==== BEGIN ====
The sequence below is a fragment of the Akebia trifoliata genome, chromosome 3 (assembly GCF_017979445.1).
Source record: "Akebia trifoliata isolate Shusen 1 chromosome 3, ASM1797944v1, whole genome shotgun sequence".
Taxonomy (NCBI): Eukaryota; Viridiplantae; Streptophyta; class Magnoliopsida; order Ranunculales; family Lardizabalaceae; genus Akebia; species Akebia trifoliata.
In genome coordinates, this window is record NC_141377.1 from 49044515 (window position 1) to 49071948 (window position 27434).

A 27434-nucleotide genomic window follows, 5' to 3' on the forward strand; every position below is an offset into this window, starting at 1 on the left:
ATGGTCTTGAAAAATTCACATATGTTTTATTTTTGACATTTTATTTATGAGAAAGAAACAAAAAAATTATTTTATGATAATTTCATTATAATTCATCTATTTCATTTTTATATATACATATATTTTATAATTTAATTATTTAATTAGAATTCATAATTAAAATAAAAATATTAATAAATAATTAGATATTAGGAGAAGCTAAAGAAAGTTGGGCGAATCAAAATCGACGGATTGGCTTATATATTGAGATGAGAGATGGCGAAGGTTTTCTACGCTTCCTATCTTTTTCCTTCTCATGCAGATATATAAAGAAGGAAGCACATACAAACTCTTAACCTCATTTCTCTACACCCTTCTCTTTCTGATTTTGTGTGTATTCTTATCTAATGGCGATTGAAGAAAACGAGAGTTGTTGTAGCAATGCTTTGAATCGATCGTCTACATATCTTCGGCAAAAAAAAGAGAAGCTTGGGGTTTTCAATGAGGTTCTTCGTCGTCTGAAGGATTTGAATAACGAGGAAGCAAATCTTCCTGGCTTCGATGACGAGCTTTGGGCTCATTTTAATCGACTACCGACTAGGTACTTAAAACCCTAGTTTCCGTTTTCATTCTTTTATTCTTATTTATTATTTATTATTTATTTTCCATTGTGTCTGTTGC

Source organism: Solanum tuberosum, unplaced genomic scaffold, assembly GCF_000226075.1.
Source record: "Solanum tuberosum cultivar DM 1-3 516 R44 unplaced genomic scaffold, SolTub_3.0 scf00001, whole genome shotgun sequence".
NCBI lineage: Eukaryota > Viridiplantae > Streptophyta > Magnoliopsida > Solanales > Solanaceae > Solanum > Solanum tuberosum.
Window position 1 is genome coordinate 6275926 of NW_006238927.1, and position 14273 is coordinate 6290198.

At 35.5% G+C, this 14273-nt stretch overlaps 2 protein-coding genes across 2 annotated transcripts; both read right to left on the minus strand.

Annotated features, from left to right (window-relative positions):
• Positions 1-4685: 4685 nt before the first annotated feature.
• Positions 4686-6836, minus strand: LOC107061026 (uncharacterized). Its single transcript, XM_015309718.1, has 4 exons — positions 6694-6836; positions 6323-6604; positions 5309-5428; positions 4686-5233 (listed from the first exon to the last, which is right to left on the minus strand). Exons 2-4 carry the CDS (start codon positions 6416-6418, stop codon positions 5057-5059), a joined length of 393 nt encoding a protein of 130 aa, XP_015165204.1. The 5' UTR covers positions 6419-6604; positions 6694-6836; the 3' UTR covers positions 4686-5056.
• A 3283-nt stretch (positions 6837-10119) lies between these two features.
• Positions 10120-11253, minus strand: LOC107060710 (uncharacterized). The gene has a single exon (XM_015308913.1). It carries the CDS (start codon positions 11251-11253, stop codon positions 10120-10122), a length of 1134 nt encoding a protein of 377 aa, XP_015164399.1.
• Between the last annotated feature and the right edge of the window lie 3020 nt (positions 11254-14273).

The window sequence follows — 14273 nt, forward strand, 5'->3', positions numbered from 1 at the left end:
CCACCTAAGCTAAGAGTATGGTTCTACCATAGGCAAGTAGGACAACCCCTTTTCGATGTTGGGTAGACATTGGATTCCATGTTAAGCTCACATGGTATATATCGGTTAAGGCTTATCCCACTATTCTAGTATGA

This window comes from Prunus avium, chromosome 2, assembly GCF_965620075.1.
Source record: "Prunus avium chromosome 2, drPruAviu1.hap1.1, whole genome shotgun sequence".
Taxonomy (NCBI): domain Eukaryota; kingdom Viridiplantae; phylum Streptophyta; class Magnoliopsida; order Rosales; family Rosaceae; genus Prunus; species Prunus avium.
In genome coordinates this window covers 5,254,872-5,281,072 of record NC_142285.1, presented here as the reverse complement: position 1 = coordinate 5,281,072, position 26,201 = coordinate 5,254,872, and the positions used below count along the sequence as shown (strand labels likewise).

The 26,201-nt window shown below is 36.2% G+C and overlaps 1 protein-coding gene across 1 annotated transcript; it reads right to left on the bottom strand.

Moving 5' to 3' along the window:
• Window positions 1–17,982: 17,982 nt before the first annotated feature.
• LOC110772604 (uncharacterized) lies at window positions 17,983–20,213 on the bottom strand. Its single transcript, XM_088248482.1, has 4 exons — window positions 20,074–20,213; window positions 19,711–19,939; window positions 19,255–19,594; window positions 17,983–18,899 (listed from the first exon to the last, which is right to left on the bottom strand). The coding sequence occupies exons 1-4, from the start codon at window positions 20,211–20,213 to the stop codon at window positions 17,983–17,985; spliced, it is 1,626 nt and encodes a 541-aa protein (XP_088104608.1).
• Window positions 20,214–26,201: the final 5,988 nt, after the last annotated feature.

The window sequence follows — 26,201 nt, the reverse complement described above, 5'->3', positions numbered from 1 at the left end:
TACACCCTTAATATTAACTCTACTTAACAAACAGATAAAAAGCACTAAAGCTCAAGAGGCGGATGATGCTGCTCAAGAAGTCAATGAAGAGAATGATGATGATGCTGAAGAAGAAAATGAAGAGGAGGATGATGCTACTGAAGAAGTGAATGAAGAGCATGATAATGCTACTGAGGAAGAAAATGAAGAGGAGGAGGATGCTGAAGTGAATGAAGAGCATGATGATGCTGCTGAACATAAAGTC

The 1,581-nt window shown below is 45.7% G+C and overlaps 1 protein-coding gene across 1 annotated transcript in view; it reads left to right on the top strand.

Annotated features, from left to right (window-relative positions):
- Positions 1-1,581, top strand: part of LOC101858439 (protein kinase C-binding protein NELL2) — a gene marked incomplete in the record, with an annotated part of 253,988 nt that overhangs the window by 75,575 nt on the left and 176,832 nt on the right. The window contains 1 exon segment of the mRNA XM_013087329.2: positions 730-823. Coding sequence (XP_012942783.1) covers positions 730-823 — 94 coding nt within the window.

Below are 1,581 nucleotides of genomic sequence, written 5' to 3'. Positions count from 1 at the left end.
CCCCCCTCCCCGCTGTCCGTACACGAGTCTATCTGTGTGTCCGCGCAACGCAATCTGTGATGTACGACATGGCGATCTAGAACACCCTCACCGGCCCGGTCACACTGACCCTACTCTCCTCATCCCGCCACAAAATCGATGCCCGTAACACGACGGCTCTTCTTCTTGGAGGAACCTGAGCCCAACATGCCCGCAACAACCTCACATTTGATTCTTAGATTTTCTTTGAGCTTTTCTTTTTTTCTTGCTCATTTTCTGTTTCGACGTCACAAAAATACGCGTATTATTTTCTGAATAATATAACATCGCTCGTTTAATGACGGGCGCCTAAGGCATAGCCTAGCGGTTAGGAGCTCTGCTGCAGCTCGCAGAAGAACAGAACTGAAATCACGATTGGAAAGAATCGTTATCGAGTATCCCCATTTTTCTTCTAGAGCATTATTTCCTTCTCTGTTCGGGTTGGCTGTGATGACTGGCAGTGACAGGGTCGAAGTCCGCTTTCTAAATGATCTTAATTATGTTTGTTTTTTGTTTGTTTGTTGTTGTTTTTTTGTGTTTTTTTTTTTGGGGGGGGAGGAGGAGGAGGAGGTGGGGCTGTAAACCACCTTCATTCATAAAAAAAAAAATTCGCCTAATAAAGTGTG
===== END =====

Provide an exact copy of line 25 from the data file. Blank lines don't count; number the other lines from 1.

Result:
Moving 5' to 3' along the window: